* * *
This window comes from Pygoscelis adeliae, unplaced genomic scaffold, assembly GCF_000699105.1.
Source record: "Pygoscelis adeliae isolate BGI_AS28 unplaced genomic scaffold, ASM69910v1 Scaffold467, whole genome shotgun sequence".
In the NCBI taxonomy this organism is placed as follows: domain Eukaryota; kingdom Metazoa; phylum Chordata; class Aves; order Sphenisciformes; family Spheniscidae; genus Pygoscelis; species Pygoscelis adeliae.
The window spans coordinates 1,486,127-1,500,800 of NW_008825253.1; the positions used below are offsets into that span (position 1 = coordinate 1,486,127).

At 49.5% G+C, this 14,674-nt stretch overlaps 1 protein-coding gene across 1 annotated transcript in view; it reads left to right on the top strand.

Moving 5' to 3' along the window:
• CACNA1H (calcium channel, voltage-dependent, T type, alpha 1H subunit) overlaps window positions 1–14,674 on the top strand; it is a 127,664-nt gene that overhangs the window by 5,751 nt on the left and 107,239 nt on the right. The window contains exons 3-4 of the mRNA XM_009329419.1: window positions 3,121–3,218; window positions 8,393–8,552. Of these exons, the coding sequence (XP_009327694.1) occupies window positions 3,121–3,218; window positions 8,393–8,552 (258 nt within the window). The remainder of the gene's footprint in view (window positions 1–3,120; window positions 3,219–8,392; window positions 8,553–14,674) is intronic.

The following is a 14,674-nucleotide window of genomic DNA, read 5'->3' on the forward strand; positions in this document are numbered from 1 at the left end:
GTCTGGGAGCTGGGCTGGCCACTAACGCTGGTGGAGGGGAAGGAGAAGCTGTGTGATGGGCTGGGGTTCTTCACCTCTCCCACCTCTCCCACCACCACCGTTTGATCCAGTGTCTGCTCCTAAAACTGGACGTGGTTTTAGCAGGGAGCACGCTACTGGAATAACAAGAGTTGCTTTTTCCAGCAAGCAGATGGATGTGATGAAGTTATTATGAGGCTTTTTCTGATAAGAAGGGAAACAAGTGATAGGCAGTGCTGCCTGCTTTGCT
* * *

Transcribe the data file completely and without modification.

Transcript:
This window comes from Pygoscelis adeliae, unplaced genomic scaffold, assembly GCF_000699105.1.
Source record: "Pygoscelis adeliae isolate BGI_AS28 unplaced genomic scaffold, ASM69910v1 Scaffold467, whole genome shotgun sequence".
In the NCBI taxonomy this organism is placed as follows: domain Eukaryota; kingdom Metazoa; phylum Chordata; class Aves; order Sphenisciformes; family Spheniscidae; genus Pygoscelis; species Pygoscelis adeliae.
The window spans coordinates 1,486,127-1,500,800 of NW_008825253.1; the positions used below are offsets into that span (position 1 = coordinate 1,486,127).

At 49.5% G+C, this 14,674-nt stretch overlaps 1 protein-coding gene across 1 annotated transcript in view; it reads left to right on the top strand.

Moving 5' to 3' along the window:
• CACNA1H (calcium channel, voltage-dependent, T type, alpha 1H subunit) overlaps window positions 1–14,674 on the top strand; it is a 127,664-nt gene that overhangs the window by 5,751 nt on the left and 107,239 nt on the right. The window contains exons 3-4 of the mRNA XM_009329419.1: window positions 3,121–3,218; window positions 8,393–8,552. Of these exons, the coding sequence (XP_009327694.1) occupies window positions 3,121–3,218; window positions 8,393–8,552 (258 nt within the window). The remainder of the gene's footprint in view (window positions 1–3,120; window positions 3,219–8,392; window positions 8,553–14,674) is intronic.

The following is a 14,674-nucleotide window of genomic DNA, read 5'->3' on the forward strand; positions in this document are numbered from 1 at the left end:
GTCTGGGAGCTGGGCTGGCCACTAACGCTGGTGGAGGGGAAGGAGAAGCTGTGTGATGGGCTGGGGTTCTTCACCTCTCCCACCTCTCCCACCACCACCGTTTGATCCAGTGTCTGCTCCTAAAACTGGACGTGGTTTTAGCAGGGAGCACGCTACTGGAATAACAAGAGTTGCTTTTTCCAGCAAGCAGATGGATGTGATGAAGTTATTATGAGGCTTTTTCTGATAAGAAGGGAAACAAGTGATAGGCAGTGCTGCCTGCTTTGCT